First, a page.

So I'll do this periodically throughout October: highlight cinematic and TV treats of a horror-related nature, and paintings, and stories, and music, and radio programs. Recommendation fun.
It has been driving me crazy tonight, because I am pretty sure in my career I wrote about the 1977 BBC version of Count Dracula, with Louis Jordan as the fanged one, but I cannot find this piece. So, person or people who will be assembling my complete writings if I should get hit by a bus: please look for that on this computer and on Backblaze and out in the world. When I see something I wrote, and I see a sentence in it, I know what the next sentence will be, why I ordered the words as I did, exactly what I was thinking. But I don't know if I wrote this. Paradoxical, no? This production aired three days before Christmas. It is the most faithful adaptation to Stoker's novel. By a wide margin. Where does this rank, Drac-wise? Well, I guess that depends. Personally, I think the 1931 Bela Lugosi version pulls rank on all others because of what it set in motion, Lugosi's iconic portrayal, and just how odd it is. It's like part sound film, part not-sound film, and the whole thing feels cut off from the very rules of cinema, the notions, even, of cinema. It's a disembodied film. Part of that has to do with when it was made, and it also being the first undertaking of its kind. Then there is Murnau's Nosferatu. Also, Hammer's 1958 Dracula. Want to slot this one in the clean-up spot? I think that's reasonable.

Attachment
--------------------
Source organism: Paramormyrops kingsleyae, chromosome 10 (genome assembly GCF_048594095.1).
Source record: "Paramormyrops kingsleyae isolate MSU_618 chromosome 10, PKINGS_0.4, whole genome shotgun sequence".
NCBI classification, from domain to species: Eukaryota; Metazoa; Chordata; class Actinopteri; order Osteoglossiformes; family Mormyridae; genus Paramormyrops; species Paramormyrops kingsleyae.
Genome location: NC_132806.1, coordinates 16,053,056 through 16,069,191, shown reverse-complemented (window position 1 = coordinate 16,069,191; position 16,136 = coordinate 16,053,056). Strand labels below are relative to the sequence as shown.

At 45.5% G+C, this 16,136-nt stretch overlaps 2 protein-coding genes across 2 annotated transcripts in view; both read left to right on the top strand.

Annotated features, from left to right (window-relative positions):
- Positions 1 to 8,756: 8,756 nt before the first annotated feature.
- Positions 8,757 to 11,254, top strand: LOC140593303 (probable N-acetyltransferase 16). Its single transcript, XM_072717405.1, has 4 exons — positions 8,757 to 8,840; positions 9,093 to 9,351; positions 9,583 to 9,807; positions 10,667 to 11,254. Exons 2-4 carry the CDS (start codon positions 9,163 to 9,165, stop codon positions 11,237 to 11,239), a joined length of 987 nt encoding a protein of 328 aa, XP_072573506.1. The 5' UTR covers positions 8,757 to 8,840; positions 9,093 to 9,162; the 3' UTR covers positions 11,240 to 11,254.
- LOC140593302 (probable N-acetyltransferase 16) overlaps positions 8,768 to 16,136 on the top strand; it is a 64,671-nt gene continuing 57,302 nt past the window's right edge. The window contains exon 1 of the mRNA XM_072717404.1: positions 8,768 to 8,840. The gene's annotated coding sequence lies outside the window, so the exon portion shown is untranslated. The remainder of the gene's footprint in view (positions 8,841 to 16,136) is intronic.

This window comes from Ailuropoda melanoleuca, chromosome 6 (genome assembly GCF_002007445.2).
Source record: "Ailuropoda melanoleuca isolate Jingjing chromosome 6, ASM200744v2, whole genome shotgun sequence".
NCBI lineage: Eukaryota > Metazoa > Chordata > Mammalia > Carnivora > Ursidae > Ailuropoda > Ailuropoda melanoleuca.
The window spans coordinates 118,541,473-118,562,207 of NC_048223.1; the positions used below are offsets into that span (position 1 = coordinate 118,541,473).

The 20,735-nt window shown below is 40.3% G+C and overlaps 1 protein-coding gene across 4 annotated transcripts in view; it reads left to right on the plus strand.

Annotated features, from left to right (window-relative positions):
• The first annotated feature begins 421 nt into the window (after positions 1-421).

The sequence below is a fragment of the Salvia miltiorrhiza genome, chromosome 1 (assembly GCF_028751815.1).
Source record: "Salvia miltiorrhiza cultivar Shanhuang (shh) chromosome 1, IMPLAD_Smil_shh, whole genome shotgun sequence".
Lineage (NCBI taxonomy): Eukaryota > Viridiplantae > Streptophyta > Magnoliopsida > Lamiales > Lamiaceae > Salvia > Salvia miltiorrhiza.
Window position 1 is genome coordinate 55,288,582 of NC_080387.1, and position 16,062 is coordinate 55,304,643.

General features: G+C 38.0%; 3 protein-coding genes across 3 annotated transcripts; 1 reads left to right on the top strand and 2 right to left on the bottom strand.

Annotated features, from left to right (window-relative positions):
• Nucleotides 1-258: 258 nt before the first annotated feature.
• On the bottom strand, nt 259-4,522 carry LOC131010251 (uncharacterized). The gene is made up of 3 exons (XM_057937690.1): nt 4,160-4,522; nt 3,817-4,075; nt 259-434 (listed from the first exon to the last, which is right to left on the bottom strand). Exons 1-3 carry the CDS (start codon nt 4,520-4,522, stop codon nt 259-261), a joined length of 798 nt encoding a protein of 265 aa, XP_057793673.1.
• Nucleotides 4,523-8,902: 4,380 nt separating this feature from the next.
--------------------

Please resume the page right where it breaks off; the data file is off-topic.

This here is a Suspense radio adaptation, from 1948, of Carl Stephenson's "Leningen vs. the Ants" from 1938. Have you read that short story? You should. Basically, this plantation owner in the rain forest of Brazil has a problem: hordes of ants, with super-smart brains and strategy skills, want to eat his plantation and everyone on it. It's like a military story, almost.
Next we have Pigeons from Hell from Boris Karloff's Thriller series. This series had some issues. Sometimes it wanted to be about crime stories, other times, supernatural stories. The latter were always way better. There are some people who think this is the scariest single program ever aired on American television. Do I agree? No, I don't. What may be the scariest might be the one I'm thinking of discussing on Downtown with Rich Kimball next week--I haven't decided--but no spoilers!
This is the last track on Andrew Hill's 1964 LP, Point of Departure, which, for a single album, at least, might feature the best band in jazz history. As you will note, the song is called "Dedication"; but Hill had first titled it "Cadaver." That's Richard Davis on bass. He played on Van Morrison's Astral Weeks; Tony Williams on drums; Eric Dolphy on bass clarinet; Kenny Dorham on trumpet; Hill on piano; Joe Henderson on tenor. That's an insane freaking band.
Jamie T is, in my view, one of the last actual artists left in the world. This is "Zombie" from his masterwork of an album, Carry on the Grudge, from fall 2014. I think this song also applies to most of the general populace these days.
The opening scene of Orson Welles's 1948 version of Macbeth, a picture he shot in next to no time for a cheapjack studio that liked to make shitty Westerns. Oh. Typical Welles, making films for a place he should never have been at because he was leagues beyond that place. But so it went. Them's definitely some weird ass sisters.